400 AIG Financial Unit Employees Promised $650 Million in Bonuses

March 17, 2009

American International Group Inc., which received $180 billion in U.S. taxpayer money, disclosed that up to 400 employees would be receiving as much as $650 million in bonuses.

The employees, who are part of the financial products unit, wrote the credit default swaps that lead to the downfall of what was the world’s largest insurer. Some $38 billion of the $100 billion in AIG’s losses are attributable to this unit.

AIG has promised retention bonuses totaling more than $1 billion, with nearly half of the sum earmarked for the financial products unit. It says it must pay the bonuses in order to retain the talent.

What follows are some details of the bonus and salary schemes that AIG agreed to pay to the unit’s employees in 2008 and revisions it has agreed to for 2009.

* The retention bonuses were agreed to in early 2008, under former chief executive Martin Sullivan.

* The bonuses range up to almost $6.5 million down to $1,000. Seven employees will receive more than $3 million each.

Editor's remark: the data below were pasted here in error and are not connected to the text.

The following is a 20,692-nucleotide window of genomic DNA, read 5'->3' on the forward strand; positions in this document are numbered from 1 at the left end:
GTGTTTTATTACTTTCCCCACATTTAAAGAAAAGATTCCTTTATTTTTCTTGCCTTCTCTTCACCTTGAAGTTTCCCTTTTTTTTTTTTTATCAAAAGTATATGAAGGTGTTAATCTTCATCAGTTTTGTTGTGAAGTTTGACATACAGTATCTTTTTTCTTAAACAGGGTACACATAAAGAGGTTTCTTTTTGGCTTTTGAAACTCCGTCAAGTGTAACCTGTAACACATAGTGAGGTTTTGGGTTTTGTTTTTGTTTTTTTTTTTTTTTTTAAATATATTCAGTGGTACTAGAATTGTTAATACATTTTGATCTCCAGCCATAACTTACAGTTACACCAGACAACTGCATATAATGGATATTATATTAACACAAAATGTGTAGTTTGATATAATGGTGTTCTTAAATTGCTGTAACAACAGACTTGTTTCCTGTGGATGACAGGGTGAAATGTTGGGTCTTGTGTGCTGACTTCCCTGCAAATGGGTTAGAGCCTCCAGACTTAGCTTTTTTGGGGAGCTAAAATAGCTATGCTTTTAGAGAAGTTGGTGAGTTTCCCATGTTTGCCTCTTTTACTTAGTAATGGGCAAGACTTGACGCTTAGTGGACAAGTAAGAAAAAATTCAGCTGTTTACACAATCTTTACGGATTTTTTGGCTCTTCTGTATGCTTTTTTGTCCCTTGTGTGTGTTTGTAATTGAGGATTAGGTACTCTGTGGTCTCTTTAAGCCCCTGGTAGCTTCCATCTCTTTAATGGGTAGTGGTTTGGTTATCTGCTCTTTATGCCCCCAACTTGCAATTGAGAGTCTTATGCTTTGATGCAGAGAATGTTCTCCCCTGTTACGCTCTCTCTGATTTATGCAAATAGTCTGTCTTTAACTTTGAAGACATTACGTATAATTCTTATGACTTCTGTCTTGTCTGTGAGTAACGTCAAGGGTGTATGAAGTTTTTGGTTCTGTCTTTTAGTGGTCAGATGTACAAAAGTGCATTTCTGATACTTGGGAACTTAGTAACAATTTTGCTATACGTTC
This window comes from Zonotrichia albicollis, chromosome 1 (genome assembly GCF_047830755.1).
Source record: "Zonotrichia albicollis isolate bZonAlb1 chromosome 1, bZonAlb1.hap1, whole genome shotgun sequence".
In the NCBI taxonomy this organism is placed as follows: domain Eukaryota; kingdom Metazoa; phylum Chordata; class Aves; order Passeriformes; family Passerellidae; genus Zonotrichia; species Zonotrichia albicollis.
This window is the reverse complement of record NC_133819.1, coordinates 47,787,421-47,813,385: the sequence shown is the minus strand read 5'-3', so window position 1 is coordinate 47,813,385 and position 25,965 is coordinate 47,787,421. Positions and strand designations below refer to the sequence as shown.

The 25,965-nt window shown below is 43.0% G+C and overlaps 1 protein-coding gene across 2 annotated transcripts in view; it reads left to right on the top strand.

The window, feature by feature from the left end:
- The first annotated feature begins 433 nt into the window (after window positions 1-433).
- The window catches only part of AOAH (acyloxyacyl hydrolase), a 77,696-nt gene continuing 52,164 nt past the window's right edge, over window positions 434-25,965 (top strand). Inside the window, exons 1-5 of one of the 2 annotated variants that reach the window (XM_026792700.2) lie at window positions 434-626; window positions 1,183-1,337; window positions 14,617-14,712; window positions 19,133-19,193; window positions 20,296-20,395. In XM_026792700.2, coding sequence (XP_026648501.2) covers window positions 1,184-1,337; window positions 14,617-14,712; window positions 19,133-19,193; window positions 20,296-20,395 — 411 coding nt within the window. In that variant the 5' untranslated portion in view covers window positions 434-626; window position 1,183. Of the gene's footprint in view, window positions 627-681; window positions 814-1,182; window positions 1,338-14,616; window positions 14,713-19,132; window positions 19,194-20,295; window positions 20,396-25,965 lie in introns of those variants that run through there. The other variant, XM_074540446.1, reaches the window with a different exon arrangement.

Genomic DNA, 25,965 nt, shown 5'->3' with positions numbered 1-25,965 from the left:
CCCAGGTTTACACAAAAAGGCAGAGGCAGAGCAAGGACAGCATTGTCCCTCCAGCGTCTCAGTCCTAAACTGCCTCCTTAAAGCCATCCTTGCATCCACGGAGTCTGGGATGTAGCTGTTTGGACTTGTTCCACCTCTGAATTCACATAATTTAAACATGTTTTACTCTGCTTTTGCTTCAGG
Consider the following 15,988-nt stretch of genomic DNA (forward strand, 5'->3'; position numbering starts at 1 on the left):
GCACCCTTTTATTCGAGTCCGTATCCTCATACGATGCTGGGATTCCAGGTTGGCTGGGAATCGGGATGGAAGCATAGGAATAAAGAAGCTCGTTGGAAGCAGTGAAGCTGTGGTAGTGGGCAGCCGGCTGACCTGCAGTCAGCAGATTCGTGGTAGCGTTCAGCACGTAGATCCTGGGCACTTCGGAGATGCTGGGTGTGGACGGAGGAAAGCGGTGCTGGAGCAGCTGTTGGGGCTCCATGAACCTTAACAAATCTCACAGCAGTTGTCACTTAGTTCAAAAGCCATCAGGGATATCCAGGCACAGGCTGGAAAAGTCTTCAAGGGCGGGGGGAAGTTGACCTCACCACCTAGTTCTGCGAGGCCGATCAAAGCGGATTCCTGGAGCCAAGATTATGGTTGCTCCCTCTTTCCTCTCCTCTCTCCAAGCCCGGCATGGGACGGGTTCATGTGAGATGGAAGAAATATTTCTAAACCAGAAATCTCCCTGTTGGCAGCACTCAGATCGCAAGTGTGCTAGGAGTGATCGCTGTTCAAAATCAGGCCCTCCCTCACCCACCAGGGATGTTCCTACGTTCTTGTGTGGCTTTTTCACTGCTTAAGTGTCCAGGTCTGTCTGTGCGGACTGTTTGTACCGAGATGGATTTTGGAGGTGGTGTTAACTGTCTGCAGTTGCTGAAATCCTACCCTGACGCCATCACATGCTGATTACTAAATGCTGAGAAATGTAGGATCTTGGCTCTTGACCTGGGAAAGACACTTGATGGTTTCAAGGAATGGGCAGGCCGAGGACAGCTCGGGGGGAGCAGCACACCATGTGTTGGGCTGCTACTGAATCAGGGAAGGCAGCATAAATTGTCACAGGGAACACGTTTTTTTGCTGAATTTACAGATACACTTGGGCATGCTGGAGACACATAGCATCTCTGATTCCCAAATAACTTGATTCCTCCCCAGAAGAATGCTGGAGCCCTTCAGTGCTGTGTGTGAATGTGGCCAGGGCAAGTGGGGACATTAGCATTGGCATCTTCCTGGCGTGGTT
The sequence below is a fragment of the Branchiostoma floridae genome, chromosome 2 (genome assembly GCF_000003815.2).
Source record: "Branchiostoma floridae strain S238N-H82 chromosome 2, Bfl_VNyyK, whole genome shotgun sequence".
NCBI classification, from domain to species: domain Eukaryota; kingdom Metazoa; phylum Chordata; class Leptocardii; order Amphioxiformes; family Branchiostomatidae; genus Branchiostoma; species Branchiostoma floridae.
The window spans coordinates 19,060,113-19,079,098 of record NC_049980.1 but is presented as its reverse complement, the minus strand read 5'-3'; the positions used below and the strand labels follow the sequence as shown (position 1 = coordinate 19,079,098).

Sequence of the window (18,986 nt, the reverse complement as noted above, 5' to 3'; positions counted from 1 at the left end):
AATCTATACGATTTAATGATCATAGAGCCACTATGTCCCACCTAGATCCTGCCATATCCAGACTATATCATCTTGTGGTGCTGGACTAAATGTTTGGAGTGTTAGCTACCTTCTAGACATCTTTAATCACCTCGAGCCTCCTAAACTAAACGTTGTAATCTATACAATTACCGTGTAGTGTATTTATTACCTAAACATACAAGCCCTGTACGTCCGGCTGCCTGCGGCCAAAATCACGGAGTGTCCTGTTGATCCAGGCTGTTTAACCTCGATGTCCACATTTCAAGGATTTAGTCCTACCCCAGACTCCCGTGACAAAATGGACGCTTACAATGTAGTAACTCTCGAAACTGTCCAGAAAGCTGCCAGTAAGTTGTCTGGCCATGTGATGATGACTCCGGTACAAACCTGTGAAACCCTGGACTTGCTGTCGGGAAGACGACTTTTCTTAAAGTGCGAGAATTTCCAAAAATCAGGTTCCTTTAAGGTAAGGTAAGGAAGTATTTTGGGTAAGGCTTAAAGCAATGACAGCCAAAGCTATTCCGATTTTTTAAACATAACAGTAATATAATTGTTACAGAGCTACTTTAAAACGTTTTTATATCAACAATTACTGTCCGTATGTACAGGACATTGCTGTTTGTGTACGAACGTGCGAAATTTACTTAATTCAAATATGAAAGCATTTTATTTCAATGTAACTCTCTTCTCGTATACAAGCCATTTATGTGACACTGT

* The total amount that AIG has promised to pay their financial products employees in retention bonuses is $450 million.

* Retention bonuses for those employees of $230 million have been promised this year, but AIG said it expected to trim that by a third.

* The 25 highest paid AIG financial products employees will see their salary cut to $1 for the remainder of the year.

* Separately, AIG has agreed to pay $619 million in retention bonuses to employees of its insurance operations.

* The company also agreed to pay 2008 incentive compensation of $121.5 million to about 6,400 AIG employees, about 30 percent less than bonuses paid in 2007.

* The top seven AIG executives will forego any bonus in 2008. CEO Liddy’s salary is $1. He was not due a bonus for 2008.

* AIG’s top 47 executives agreed to 2008 salaries that were 56 percent lower than a year earlier.

(Source: AIG company officials, company documents, regulatory filings) (Reporting by Lilla Zuill, editing by Leslie Gevirtz)

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